act of the General Assembly aforesaid, I
do hereby issue this Proclamation, publish
ing and declaring the PAYMENT, EXTIN
GUISHMENT AND FINAL DISCHARGE of
SIX HUNDRED AND FIFTY-NINE
THOUSAND ONE HUNDRED AND
TWENTY-TWO DOLLARS & NINE
TY-EIGHT CTS. (659,122 98) of the
PRINCIPAL of the DEBT of this Common
wealth; and that I have directed the cor
titivates, representing the same, to be can
GIVEN under my hand and the Great
Seal of the State at Harrisburg, this fifth
day of September, in the year of our
Lord otie thousand eight hundred and fifty
one, and of the Commonwealth the seven
BY VIE GOVERNOR
A. L. RUSSELL;
Sec'y of the Commonwealth
Above we publish the proclamation of
Gov. Johnston, announcing that the Sink
ing Fund in the two years and a half it has
been in opperation, has paid $659,122 98
of the public debt. This is not the total
reduction of debt effected by Gov.John
eton. How much has been paid will be
seen by a comparison of the amount of
public debt on Nov. 30, 1848, and the
amount on September 1, 1851. In 1848
the debt was as follows
Canal, Railroad and Motive
Pomi•cr debts returned in
1849 and '5O, being debts
contended prior to lot De
40,848,49 S 41
d debt N0v.30, '4B,
In stating the debt duo at that time, the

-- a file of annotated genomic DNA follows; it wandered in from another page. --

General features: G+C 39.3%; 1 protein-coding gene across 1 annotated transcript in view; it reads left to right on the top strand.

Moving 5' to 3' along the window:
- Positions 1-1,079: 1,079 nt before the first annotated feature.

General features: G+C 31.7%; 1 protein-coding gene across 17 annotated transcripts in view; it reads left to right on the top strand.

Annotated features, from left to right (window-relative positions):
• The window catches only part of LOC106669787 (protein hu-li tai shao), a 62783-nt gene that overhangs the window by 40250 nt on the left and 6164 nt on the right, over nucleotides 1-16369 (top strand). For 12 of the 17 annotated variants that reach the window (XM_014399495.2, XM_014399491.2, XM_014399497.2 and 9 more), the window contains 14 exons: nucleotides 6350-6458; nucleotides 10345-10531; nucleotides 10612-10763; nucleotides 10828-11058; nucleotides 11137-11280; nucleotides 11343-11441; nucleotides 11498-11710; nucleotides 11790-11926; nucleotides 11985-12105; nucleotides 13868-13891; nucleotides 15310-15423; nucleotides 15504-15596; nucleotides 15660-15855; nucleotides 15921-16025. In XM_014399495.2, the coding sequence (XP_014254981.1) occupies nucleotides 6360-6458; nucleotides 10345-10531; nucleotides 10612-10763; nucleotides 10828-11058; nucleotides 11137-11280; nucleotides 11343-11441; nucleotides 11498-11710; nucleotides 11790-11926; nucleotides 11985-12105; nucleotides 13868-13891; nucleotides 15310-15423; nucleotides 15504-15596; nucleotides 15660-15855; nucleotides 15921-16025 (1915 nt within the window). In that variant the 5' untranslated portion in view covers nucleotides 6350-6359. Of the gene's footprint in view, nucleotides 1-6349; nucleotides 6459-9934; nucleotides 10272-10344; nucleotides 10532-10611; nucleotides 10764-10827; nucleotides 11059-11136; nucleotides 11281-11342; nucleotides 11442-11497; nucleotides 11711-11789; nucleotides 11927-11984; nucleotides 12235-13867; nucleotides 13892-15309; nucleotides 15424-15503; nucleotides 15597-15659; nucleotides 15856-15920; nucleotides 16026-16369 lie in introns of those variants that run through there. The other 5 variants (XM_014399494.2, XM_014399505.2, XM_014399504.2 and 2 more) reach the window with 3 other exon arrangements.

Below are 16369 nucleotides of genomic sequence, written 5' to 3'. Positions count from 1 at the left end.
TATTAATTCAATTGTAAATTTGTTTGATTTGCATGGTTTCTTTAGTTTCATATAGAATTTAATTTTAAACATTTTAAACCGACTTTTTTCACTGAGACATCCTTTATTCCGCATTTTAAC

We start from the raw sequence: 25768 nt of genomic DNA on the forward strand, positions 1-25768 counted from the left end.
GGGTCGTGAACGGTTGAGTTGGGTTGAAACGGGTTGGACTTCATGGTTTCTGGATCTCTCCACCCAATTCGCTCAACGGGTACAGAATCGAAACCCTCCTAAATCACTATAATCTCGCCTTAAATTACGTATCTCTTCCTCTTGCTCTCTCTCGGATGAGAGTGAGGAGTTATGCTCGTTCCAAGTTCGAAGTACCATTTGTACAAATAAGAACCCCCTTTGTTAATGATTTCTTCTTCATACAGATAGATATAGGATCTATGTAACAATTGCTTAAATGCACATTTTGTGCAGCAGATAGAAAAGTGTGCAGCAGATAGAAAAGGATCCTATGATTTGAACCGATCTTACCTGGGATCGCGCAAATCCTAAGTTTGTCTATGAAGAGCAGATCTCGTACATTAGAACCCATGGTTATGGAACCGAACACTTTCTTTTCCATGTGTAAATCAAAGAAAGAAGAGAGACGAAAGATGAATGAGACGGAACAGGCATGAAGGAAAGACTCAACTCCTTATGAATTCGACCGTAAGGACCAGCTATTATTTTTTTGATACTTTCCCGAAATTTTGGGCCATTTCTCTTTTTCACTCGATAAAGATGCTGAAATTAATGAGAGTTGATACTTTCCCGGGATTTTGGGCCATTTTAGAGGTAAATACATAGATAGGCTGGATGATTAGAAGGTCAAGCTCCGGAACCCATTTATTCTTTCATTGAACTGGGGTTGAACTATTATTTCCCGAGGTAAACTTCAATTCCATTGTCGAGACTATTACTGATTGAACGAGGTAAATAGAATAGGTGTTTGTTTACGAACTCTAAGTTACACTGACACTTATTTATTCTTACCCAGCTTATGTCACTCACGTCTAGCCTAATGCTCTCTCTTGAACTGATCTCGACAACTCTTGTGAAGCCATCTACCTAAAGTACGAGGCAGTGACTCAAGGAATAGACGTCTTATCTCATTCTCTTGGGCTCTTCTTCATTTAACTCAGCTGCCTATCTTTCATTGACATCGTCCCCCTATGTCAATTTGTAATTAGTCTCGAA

Locofocos purposely omit to count the
floating debt of $373,801 48, which was
contracted illegally under Gov. Shank's
administration, which was not known
to exist until after Gin. Johnston took
office, and which, as directed by the Le
gislature, Gov. Johnston has paid in
full ! ! The public debt, when Gov.
Shunk left office, was $40,848,598 41, be
ing $137,794 82 less than when he went
into office four years before, the whole of
this reduction having resulted from the
payment of a debt which bore no inter
See what the public debt now is. The
official records prove it to be as follows
Amount of funded debt, inclu
ding; amount in the hands of
Commissioners of Sinking
Fund, and also special loan to
avoid inclined piano at the
Schuylkill, on the 30th of Nov
'aunt of unfunded debt, same
Total sum of debt,